Benjamin, the EJA’s Europe-Israel Public Affairs director, told The Times of Israel that the EIPA is often contacted by far-right parties such as Geert Wilders’ Dutch Freedom Party in their attempts to “cleanse themselves of the image of anti-Semitism” by joining pro-Israel forums or events. “We will not allow them to do that,” he said.
Hufnagle and other speakers at the conference warned that accepting such parties based on their apparent pro-Israel positions could rationalize or even normalize the far right.
Katharina von Schnurbein, the EU’s coordinator on tackling anti-Semitism, said, “The very cautious reaction of the Jewish community to the far right is correct, because at some point the veil falls.”
In December, Israel’s Foreign Ministry put out a directive advising ministers against meeting a member of a Swedish far-right party visiting the country as part of a delegation of European and US lawmakers.
Justice Minister Ayelet Shaked and Deputy Foreign Minister Tzipi Hotovely canceled meetings with the Jerusalem Leaders Summit, a gathering of conservative parliamentarians, due to the participation of Kristina Winberg, a member of the European Parliament for the Sweden Democrats.
A spokesperson for the Foreign Ministry said the decision to exclude Winberg was made due to her party’s far-right and ultra-nationalist positions.
In protest over Israel’s decision to exclude Winberg from the briefing with Hotovely, the entire delegation, which notably included a senior member of Trump’s transition team, decided to boycott the meeting.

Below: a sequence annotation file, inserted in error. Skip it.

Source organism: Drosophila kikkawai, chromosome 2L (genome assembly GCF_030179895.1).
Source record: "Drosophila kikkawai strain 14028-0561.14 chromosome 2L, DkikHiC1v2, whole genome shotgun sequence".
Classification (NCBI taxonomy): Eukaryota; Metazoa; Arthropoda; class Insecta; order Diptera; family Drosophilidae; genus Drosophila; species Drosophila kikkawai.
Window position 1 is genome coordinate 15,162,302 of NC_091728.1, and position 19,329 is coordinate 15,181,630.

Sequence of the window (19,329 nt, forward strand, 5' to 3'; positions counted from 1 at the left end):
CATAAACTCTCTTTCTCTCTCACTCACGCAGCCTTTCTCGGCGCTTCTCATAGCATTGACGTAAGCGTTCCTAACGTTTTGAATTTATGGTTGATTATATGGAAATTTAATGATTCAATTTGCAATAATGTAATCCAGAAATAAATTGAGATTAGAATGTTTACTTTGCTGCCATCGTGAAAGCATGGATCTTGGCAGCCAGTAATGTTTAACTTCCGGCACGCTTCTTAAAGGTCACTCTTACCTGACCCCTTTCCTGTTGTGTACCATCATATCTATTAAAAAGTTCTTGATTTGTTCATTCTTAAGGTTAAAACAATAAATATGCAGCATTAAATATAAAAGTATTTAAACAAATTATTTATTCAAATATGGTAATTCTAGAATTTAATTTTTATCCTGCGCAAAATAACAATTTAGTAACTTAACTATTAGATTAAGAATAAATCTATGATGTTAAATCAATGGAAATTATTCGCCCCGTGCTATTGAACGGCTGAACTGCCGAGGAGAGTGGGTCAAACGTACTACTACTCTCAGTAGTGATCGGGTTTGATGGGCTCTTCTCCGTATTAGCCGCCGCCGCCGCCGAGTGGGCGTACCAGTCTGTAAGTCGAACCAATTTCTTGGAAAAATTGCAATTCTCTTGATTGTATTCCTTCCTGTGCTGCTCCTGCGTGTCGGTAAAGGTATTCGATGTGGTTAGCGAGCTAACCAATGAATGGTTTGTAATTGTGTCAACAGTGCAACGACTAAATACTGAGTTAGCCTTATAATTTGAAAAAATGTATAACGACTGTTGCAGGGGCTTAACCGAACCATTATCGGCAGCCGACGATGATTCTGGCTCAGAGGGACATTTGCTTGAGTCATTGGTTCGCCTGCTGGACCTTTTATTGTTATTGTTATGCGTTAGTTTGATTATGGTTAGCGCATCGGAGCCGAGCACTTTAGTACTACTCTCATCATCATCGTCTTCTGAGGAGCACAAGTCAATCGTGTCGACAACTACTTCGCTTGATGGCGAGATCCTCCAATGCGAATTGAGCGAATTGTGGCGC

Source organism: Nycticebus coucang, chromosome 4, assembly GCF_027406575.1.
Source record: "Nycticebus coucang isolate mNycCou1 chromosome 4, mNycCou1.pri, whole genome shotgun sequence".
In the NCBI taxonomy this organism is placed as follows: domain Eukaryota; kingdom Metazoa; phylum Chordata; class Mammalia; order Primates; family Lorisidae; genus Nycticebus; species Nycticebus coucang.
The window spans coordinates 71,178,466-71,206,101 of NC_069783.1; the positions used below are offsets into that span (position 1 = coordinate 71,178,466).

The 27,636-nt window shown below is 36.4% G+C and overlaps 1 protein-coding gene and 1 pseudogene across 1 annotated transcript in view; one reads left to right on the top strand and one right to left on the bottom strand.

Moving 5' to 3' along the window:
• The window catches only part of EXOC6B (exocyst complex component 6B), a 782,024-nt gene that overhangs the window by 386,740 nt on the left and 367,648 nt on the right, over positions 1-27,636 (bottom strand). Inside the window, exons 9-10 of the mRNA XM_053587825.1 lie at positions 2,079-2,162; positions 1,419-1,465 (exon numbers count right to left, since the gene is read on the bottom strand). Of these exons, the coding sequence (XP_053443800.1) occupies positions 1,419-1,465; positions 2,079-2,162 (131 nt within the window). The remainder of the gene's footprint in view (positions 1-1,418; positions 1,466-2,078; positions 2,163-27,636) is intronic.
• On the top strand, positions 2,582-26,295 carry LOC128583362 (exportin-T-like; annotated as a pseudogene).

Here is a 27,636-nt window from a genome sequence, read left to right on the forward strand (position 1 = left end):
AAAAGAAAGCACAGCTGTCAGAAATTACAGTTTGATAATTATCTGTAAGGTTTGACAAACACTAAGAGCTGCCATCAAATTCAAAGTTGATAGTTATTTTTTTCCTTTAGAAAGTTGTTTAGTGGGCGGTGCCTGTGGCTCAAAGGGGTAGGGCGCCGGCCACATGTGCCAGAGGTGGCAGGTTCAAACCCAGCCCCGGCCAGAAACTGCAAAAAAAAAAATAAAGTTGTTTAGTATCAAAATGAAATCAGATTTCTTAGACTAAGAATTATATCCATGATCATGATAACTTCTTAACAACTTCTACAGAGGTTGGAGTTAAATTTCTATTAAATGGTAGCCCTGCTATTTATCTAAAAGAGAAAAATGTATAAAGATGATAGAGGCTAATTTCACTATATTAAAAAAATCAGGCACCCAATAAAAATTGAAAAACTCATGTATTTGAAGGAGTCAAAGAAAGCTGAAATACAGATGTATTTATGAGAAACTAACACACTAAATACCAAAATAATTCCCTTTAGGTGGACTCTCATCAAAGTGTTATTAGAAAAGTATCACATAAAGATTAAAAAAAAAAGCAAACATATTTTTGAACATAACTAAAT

Last month, in a letter sent to Vienna’s Jewish Community and given to The Times of Israel by the Israeli president’s office, Reuven Rivlin said he will “never condone” meetings between representatives of Israel and “European parties of the far right that are tainted with a history of anti-Semitism, Holocaust denial… or the promotion of racial hatred or intolerance.”
The president said he was “against any meetings by official representatives of Israel with representatives of such groups.”
His letter came in response to one sent in November by World Jewish Congress Vice President Ariel Muzicant and Vienna Jewish Community head Oskar Deutsch.
The two complained that “certain politicians in Israel are willing to meet populist parties of the European extreme right,” including Austria’s Freedom Party, and asked Israeli leaders “to draw a very clear red line between us and those who represent hate, neo-Nazism and anti-Semitism.”
Rivlin told Muzicant and Deutsch that his comments applied to all “political parties you mention.”
Asked if he thinks Trump’s election could indeed herald a new dawn for Europe’s far right, the EJA’s Margolin answered hesitantly, “Who knows?”